When deciding whether to modify Husband's child support and alimony obligations, the trial court found that, at the time of the parties' divorce, Wife's employment income was approximately $17, 500 per month. However, at the time of the hearing in 2014, the trial court found that her monthly income comprised approximately $3, 600 in employment income and approximately $5, 700 that she received "as a care provider for [two] disabled adults who reside[d] in her household."

After deciding to include the foster care payments in Wife's current income, the trial court concluded that it would be "fair and equitable" for Husband to pay $968 per month in child support pursuant to the child support guidelines. The trial court further determined that, because there had been a "substantial and unforeseen change in circumstances, " a modification of alimony was justified. Given the change in the parties' incomes and expenses, a reduction in Wife's monthly mortgage payment, and Husband's inability to pay alimony in addition to child support and arrearage payments, the trial court decided to terminate Husband's ongoing alimony obligation. Both of these modifications were made retroactive to July 14, 2014 - the date that Wife filed an objection to Husband's petition for modification, in which she sought enforcement of Husband's child support and alimony obligations. See RSA 458-C:7, II (2004) ("Any child support modification shall not be effective prior to the date that notice of the petition for modification has been given to the [opposing party].").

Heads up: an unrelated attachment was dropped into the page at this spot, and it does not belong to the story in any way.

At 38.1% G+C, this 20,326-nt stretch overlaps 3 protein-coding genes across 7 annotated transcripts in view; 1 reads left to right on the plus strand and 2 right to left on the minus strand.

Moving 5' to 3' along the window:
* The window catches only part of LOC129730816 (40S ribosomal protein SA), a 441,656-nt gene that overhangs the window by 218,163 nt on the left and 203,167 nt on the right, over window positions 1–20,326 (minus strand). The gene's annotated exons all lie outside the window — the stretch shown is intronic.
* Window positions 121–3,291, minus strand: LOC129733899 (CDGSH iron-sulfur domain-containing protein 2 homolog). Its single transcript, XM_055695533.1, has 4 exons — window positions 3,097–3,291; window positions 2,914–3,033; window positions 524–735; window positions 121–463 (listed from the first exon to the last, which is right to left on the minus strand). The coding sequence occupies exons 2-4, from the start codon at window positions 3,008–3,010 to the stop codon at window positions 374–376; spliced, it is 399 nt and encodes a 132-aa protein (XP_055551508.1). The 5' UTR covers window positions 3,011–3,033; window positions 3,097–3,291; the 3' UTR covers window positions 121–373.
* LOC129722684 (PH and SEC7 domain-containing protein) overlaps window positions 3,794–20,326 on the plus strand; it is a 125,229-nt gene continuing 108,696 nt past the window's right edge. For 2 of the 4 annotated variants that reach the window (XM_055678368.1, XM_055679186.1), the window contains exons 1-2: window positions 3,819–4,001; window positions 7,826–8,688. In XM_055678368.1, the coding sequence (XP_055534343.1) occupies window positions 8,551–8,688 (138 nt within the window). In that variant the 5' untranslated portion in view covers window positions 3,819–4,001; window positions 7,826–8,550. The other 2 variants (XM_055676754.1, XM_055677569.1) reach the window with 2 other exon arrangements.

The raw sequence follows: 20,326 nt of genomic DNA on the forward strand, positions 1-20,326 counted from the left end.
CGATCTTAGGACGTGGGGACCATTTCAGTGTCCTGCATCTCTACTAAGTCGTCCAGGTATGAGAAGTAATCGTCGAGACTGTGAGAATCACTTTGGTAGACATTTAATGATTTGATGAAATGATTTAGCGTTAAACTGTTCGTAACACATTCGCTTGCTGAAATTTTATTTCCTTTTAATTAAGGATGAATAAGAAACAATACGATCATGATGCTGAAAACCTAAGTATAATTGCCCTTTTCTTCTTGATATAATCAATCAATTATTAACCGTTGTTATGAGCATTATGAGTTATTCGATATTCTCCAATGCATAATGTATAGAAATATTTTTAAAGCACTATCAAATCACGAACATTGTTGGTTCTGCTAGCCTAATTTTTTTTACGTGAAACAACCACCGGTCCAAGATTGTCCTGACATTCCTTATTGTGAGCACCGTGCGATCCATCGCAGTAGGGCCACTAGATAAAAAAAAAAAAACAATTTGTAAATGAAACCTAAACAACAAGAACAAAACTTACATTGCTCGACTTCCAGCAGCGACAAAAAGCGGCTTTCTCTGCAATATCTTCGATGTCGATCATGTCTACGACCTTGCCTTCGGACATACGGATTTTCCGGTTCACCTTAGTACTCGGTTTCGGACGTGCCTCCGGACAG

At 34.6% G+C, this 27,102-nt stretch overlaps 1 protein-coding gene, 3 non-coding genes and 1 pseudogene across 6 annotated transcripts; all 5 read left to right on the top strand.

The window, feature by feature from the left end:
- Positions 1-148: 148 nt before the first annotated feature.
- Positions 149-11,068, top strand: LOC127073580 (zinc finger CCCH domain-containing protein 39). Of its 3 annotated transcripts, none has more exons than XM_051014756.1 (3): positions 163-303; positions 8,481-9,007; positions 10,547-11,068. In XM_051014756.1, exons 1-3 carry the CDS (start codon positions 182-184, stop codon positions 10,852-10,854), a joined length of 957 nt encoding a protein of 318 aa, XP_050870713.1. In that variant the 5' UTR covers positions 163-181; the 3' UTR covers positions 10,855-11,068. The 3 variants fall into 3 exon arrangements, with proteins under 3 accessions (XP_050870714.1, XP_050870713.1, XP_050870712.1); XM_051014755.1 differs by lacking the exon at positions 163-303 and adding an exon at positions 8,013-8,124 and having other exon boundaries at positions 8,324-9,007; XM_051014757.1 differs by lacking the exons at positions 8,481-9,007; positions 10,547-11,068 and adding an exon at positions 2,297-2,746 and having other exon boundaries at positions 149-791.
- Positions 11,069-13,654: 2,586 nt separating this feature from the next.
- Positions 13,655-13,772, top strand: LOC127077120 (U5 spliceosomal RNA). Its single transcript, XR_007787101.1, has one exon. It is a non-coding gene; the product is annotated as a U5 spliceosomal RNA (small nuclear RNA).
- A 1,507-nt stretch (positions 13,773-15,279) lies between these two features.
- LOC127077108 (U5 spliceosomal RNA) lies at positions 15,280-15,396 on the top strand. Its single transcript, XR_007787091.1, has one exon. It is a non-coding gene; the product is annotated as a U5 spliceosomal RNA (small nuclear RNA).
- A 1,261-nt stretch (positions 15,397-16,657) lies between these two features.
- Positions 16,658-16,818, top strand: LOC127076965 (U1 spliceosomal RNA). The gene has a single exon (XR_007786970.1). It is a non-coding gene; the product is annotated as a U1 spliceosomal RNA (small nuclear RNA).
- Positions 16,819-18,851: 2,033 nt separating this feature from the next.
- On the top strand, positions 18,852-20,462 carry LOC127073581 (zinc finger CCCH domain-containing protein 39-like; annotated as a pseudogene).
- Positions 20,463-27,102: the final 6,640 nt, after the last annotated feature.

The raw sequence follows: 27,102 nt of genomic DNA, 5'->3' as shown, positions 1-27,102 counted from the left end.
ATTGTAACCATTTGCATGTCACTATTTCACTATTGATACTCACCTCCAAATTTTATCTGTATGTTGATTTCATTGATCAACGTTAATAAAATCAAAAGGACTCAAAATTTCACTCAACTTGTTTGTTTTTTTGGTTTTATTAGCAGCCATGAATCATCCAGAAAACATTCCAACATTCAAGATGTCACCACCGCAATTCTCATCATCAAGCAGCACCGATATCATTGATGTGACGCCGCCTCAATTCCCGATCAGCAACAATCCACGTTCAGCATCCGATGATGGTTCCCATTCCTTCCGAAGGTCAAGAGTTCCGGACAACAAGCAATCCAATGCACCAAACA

On appeal, Wife argues that, because the foster care payments that she received were "use[d] to clothe, feed and shelter the disabled adults in her care, " those funds should not have been included in her gross income for the purposes of modifying Husband's child support obligations. In making this argument, she relies upon the definition of "gross income" under RSA 458-C:2, IV (2004), the definition of income under the federal tax code, and cases from other jurisdictions. Husband counters that the foster care payments were properly included in Wife's income because they constituted "gross income" under RSA 458-C:2, IV. Additionally, he asserts that the federal tax code's treatment of these payments has no bearing on whether they constitute "gross income" under New Hampshire law.

Resolving this issue requires us to engage in statutory interpretation, and, therefore, our review is de novo. See In the Matter of Woolsey & Woolsey, 164 N.H. 301, 303 (2012). We are the final arbiter of the legislature's intent as expressed in the words of the statute considered as a whole. In the Matter of Hampers & Hampers, 166 N.H. 422, 433 (2014). We interpret legislative intent from the statute as written, and we will not consider what the legislature might have said or add words that the legislature did not include. Id. We interpret statutes in the context of the overall statutory scheme and not in isolation. Id.

"Gross income" is defined, in relevant part, as:

all income from any source, . . . including, but not limited to, wages, salary, . . . and payments from other government programs (except public assistance programs, including aid to families with dependent children, aid to the permanently and totally disabled, supplemental security ...